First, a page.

Brayton also was a pioneer in combining logic-synthesis with place-and-route algorithms during the development of the Yorktown Silicon Compiler at IBM. This seminal project transformed a circuit's behavioral description into a design implementation in terms of logic gates.
"The Yorktown Silicon Compiler, which I developed with Alberto Sangiovanni, demonstrated a particular way of combining logic-synthesis with place-and-route [algorithms] that the whole industry has made many variations on since," said Brayton.
Shortly after working on the Yorktown Silicon Complier, Brayton joined the group at UC Berkeley that developed Spice. Since then the whole CAD and EDA software world has built upon the principles employed in these seminal efforts.
"The EDA world is far beyond what we did with logic synthesis and the silicon compiler," said Brayton. "Today they have to worry about crosstalk, and worry about power, and worry about [the effects of] sizing."
Today Brayton is also working on these problems at the forefront of design automation, particularly on the verification algorithms that are needed to ensure that chips designed for the advanced semiconductor nodes have high yields.
"The work of design automation is getting harder and harder," said Brayton. "There is a greater need for more innovative solutions than we have ever had before. The shrinking [to advanced nodes] creates so many problems in designing chips that they need to be verified--that today verification is essential to getting chips to work properly."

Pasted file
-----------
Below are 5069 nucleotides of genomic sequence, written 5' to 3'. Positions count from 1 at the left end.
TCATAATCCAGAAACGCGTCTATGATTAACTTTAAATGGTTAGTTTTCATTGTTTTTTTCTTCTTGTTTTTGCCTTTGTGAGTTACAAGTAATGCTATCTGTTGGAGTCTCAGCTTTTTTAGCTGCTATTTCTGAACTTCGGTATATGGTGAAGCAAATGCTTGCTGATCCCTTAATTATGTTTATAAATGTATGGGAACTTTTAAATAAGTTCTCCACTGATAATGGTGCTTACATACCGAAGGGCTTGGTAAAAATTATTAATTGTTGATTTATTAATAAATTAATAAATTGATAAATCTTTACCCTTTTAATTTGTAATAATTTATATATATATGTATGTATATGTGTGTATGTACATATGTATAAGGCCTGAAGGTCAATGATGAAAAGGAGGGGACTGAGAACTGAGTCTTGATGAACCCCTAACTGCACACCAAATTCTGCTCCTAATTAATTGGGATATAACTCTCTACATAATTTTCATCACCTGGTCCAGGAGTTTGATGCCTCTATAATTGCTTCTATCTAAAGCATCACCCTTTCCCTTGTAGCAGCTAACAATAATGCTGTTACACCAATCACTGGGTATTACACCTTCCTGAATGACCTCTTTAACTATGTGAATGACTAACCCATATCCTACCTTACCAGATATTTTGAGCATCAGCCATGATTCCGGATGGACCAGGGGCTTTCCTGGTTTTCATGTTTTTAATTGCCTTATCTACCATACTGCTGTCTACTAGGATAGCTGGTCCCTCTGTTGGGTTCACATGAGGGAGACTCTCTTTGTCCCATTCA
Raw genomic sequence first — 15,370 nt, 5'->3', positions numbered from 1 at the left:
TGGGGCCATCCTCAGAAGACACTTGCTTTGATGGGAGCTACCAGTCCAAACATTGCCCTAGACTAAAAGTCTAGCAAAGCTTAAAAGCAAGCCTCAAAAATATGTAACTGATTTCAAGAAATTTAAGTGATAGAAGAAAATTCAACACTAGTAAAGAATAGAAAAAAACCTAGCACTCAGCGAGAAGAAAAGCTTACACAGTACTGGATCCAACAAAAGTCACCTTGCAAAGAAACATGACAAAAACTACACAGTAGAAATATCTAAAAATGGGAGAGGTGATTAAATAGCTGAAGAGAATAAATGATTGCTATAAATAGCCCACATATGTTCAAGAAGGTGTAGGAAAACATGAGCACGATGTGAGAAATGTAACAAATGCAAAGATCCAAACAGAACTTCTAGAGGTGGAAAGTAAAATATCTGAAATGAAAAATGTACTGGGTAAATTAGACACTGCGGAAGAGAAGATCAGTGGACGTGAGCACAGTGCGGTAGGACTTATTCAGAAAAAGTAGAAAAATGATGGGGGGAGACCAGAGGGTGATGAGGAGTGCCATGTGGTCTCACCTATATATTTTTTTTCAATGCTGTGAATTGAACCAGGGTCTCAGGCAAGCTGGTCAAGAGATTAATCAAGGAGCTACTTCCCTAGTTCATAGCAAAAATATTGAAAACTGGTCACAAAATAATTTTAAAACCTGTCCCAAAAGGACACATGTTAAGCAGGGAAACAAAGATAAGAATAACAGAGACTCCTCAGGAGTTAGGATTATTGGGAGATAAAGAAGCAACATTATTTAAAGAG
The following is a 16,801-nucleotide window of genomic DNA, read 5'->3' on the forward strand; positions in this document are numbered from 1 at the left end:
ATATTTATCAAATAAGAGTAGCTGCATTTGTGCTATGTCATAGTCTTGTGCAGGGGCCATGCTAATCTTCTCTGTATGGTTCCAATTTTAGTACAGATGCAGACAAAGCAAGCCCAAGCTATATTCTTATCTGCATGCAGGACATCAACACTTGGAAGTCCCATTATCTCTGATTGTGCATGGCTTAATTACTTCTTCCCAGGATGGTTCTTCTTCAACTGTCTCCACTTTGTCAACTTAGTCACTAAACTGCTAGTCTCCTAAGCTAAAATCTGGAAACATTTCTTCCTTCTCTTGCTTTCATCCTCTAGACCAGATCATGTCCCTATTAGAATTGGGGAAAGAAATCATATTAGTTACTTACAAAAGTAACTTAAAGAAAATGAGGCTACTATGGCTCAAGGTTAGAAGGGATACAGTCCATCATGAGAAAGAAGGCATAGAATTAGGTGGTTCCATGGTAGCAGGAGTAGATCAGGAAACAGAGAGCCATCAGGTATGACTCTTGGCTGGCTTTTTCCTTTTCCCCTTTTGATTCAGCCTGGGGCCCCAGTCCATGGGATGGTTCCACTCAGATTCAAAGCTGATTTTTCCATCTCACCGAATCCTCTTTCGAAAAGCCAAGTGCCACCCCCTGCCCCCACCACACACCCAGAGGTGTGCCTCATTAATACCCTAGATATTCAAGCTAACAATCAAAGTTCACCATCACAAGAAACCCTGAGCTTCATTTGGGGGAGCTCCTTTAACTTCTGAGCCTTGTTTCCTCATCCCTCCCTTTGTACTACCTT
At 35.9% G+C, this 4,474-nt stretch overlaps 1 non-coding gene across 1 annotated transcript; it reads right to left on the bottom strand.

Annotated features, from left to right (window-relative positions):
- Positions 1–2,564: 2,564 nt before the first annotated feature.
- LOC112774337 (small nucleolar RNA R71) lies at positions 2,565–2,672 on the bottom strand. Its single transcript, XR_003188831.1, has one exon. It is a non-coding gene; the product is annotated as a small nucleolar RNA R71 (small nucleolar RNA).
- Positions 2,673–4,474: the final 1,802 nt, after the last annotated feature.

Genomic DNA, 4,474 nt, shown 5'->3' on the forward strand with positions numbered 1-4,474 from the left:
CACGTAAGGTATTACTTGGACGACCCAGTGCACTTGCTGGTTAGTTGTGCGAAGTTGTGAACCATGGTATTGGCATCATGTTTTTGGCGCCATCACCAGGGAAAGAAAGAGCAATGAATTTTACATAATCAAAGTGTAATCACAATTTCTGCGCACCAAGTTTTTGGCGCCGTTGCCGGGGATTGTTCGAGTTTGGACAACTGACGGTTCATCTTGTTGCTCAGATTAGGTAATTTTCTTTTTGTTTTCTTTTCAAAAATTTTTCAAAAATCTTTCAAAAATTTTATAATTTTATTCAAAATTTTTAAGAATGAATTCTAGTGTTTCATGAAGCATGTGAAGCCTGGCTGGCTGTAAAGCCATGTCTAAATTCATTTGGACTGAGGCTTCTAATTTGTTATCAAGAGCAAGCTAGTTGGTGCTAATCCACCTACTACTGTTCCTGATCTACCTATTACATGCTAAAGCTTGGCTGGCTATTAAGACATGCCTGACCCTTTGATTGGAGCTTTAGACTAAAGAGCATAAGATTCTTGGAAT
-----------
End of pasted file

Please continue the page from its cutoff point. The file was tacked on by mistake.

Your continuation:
According to Brayton, these greater design automation problems also present greater opportunities for students to enjoy a fruitful and lucrative career while working on interesting problems that are increasingly important.
"My students keep getting job offers that tempt them to leave before even finishing their Ph.D.'s," said Brayton. "The kind of training they are receiving by working on these challenging problemsdeveloping algorithms that attack huge problemsqualifies them in a variety of other areas too, such as for financial applications."
Brayton is an IEEE Fellow, a member of the National Academy of Engineering, and has already received the IEEE Circuits and Systems Technical Achievement Award, the Circuits and Systems Golden Jubilee Award, the IEEE Millennium Medal, the Emanuel R. Piore Award,'the Iowa State University Marston Medal, the European Design Automation Society lifetime achievement award and the ACM Paris Kanellakis Theory and Practice Award.